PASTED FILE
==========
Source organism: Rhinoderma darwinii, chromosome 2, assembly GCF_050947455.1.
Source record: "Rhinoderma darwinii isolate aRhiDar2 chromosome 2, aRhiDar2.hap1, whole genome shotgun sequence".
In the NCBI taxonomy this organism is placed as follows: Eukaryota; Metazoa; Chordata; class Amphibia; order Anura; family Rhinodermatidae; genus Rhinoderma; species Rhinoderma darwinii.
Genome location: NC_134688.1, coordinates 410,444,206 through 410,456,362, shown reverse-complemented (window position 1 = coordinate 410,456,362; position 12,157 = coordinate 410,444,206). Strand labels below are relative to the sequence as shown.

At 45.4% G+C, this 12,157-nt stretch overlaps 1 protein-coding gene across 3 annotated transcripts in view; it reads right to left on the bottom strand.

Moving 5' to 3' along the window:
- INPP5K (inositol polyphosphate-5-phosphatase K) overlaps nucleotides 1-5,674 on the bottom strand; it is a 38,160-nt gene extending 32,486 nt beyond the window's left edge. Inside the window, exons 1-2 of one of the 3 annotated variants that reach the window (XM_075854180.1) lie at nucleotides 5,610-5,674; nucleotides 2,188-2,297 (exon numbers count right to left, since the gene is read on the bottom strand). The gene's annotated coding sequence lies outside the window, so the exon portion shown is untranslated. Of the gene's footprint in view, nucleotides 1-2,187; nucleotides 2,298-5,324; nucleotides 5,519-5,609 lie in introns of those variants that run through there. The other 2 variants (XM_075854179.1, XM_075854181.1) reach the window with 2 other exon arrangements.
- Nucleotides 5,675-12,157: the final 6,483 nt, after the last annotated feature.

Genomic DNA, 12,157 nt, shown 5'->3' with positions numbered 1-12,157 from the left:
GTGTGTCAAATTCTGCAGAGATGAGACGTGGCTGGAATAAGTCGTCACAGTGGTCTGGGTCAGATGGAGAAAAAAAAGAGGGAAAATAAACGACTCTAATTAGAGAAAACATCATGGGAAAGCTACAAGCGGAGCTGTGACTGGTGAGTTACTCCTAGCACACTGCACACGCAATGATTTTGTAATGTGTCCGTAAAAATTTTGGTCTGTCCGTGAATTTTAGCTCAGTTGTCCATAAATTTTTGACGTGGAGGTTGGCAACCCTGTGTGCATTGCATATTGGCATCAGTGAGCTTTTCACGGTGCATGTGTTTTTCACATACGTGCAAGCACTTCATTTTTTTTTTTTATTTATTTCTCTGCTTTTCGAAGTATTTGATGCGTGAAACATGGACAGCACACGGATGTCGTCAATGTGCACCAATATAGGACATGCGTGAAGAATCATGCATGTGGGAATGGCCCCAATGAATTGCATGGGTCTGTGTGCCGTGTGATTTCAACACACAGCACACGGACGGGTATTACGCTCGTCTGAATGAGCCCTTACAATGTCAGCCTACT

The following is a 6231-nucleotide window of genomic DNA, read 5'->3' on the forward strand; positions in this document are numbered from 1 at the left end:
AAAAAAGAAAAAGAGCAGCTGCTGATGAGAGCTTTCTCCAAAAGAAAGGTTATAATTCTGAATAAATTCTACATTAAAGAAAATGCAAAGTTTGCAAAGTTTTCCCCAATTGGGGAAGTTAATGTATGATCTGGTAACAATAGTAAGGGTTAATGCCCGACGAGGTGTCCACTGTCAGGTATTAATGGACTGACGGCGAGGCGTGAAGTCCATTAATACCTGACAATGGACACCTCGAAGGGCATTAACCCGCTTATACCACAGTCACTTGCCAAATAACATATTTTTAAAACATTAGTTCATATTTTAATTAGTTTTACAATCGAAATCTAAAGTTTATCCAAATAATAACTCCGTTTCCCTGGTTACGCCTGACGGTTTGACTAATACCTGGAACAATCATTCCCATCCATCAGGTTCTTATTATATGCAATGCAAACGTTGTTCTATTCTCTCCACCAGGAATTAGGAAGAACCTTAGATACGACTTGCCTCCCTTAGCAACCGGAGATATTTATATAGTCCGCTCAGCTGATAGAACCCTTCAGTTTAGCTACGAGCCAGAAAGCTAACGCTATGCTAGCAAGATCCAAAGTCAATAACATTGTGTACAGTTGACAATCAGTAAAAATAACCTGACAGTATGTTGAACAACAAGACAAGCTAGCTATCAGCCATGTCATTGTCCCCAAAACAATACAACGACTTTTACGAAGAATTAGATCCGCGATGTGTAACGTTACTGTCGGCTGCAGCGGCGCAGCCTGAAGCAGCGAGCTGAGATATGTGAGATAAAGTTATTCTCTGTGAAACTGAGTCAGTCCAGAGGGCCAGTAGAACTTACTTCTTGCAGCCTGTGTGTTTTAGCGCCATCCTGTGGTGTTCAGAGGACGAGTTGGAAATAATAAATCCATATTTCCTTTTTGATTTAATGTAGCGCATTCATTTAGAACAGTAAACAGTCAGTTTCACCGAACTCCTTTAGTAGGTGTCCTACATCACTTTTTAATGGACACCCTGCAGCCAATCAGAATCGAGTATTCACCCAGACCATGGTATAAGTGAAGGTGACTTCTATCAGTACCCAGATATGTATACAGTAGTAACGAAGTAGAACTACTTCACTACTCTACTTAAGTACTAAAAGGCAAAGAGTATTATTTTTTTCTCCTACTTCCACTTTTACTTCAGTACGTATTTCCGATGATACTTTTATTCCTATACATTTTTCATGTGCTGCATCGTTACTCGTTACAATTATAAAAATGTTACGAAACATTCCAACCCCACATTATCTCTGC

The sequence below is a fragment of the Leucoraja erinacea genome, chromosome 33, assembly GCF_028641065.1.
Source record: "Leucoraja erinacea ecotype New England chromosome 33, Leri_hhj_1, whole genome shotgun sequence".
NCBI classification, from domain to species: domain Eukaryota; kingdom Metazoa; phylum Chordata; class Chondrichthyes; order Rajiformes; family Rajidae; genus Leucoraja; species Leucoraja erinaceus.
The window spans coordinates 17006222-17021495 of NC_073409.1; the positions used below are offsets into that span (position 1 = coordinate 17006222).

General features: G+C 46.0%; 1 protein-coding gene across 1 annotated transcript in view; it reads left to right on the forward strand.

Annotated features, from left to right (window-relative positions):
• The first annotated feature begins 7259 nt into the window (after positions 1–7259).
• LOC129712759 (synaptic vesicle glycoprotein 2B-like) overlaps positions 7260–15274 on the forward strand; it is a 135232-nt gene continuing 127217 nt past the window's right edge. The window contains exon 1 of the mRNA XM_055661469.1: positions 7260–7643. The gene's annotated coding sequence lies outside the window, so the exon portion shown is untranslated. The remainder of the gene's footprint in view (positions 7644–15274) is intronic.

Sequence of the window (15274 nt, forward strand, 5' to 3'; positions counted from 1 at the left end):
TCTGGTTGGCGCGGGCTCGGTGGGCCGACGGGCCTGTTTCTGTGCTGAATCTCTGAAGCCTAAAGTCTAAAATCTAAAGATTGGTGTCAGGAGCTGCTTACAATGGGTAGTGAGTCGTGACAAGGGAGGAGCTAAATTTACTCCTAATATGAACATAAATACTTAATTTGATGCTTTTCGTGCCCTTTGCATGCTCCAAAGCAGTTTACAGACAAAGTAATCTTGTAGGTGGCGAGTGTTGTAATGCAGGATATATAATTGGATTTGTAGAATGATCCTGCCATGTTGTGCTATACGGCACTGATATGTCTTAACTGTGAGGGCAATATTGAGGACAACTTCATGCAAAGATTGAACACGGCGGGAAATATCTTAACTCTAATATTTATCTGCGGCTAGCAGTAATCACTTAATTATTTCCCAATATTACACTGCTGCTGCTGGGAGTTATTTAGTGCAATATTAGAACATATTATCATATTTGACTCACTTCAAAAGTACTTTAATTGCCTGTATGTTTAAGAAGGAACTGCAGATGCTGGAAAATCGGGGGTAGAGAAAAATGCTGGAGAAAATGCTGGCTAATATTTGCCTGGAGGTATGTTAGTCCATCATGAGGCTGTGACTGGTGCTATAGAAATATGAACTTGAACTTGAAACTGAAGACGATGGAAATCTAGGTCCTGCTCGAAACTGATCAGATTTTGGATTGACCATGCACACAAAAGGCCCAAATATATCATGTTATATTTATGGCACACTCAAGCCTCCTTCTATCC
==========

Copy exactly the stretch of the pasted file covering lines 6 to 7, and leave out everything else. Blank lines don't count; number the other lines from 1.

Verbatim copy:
Moving 5' to 3' along the window:
- INPP5K (inositol polyphosphate-5-phosphatase K) overlaps nucleotides 1-5,674 on the bottom strand; it is a 38,160-nt gene extending 32,486 nt beyond the window's left edge. Inside the window, exons 1-2 of one of the 3 annotated variants that reach the window (XM_075854180.1) lie at nucleotides 5,610-5,674; nucleotides 2,188-2,297 (exon numbers count right to left, since the gene is read on the bottom strand). The gene's annotated coding sequence lies outside the window, so the exon portion shown is untranslated. Of the gene's footprint in view, nucleotides 1-2,187; nucleotides 2,298-5,324; nucleotides 5,519-5,609 lie in introns of those variants that run through there. The other 2 variants (XM_075854179.1, XM_075854181.1) reach the window with 2 other exon arrangements.